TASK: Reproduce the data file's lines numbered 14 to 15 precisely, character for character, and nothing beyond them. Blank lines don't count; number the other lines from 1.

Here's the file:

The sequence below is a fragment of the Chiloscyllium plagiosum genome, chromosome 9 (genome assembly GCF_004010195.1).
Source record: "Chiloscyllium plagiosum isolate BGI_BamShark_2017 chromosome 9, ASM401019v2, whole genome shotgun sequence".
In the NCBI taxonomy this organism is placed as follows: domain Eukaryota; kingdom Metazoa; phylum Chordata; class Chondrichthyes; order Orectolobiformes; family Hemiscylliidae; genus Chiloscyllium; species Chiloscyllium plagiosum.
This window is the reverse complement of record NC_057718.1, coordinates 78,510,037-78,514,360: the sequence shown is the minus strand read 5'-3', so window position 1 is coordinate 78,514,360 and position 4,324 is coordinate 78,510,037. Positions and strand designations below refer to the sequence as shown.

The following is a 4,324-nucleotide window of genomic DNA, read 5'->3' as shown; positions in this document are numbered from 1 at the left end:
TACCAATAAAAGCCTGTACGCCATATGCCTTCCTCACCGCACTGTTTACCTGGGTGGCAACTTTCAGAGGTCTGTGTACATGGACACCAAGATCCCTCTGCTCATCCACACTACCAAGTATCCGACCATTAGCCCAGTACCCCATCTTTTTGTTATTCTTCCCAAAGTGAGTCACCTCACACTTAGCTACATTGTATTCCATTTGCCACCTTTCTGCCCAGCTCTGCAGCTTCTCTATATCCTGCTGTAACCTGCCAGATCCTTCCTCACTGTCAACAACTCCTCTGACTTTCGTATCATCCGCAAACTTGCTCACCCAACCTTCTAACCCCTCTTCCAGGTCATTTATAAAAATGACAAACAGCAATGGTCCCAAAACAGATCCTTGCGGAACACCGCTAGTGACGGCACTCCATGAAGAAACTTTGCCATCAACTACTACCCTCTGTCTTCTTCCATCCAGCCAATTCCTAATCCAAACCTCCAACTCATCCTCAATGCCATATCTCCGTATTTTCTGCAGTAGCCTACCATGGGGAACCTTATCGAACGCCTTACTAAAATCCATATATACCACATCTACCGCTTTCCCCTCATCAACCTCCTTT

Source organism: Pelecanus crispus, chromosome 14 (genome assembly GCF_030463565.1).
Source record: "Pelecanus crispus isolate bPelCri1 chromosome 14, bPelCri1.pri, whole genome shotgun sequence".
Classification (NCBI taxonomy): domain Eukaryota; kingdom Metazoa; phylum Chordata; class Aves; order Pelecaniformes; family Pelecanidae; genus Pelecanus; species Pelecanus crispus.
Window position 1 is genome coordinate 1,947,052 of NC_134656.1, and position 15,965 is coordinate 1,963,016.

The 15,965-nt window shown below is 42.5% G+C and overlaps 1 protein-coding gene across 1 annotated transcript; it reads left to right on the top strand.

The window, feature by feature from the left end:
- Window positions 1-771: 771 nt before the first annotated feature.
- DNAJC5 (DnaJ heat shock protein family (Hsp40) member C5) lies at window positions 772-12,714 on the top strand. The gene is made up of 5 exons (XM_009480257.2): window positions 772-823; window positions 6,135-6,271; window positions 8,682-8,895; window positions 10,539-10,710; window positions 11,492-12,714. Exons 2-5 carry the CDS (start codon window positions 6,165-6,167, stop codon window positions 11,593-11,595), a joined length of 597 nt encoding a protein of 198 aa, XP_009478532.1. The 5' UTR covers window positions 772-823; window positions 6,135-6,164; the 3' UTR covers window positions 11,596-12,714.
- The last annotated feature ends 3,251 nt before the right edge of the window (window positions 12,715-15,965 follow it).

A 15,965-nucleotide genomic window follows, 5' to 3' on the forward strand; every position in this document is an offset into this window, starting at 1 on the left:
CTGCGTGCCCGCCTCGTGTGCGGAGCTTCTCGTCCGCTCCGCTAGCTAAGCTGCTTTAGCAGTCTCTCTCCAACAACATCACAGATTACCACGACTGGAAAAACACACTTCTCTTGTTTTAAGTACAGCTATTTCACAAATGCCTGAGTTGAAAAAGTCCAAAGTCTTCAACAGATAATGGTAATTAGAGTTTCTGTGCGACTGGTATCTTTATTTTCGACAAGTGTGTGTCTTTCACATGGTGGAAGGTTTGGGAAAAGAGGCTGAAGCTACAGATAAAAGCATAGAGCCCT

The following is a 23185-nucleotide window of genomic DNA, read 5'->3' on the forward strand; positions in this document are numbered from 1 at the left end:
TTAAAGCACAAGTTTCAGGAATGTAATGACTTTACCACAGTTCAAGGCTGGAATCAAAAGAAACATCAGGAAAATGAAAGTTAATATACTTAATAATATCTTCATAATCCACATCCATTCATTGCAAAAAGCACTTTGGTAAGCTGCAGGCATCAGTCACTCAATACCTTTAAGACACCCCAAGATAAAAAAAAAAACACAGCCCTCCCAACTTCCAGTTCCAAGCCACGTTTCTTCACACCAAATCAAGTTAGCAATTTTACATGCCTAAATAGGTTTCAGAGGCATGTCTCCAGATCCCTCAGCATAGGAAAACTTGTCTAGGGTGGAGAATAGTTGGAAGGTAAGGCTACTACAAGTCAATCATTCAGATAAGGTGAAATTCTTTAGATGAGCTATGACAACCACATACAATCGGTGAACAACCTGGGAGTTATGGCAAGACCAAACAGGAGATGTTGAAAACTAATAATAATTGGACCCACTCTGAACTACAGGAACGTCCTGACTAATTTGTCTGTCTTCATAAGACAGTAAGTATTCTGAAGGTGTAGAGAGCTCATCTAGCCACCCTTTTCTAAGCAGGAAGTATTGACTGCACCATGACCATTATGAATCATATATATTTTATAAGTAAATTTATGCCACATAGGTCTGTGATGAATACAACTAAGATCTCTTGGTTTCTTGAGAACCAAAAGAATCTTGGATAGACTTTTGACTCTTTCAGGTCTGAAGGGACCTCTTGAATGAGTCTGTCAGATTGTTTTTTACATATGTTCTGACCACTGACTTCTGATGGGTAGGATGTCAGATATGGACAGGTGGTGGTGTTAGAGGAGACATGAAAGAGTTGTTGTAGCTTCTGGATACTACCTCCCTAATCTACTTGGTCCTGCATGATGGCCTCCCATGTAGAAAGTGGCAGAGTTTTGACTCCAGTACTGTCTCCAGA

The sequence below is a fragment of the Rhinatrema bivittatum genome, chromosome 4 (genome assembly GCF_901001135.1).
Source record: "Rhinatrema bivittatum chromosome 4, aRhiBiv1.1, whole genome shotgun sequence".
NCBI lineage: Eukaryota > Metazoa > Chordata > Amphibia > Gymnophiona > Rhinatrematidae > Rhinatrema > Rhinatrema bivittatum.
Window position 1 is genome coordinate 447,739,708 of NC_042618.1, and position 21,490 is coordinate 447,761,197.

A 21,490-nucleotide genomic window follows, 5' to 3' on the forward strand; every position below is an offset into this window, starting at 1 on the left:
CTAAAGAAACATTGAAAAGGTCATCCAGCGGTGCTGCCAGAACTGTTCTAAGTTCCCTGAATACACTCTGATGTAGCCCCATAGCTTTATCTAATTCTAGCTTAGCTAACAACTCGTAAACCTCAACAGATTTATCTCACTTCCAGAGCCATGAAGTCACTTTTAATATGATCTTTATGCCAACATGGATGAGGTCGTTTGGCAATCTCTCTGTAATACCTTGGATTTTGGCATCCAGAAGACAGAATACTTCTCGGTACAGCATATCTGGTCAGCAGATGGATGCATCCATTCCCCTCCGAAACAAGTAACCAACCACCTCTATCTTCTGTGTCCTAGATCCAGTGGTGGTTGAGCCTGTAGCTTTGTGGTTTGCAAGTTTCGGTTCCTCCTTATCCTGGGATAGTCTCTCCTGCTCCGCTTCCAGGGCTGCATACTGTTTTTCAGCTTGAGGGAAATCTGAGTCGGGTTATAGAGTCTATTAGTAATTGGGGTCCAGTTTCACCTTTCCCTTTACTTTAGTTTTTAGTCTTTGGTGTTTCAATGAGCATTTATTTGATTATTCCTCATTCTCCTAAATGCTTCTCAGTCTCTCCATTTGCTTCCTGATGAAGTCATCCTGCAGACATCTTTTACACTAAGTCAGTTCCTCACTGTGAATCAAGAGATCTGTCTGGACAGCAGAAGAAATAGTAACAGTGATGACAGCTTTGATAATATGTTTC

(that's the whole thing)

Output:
- DNAJC5 (DnaJ heat shock protein family (Hsp40) member C5) lies at window positions 772-12,714 on the top strand. The gene is made up of 5 exons (XM_009480257.2): window positions 772-823; window positions 6,135-6,271; window positions 8,682-8,895; window positions 10,539-10,710; window positions 11,492-12,714. Exons 2-5 carry the CDS (start codon window positions 6,165-6,167, stop codon window positions 11,593-11,595), a joined length of 597 nt encoding a protein of 198 aa, XP_009478532.1. The 5' UTR covers window positions 772-823; window positions 6,135-6,164; the 3' UTR covers window positions 11,596-12,714.
- The last annotated feature ends 3,251 nt before the right edge of the window (window positions 12,715-15,965 follow it).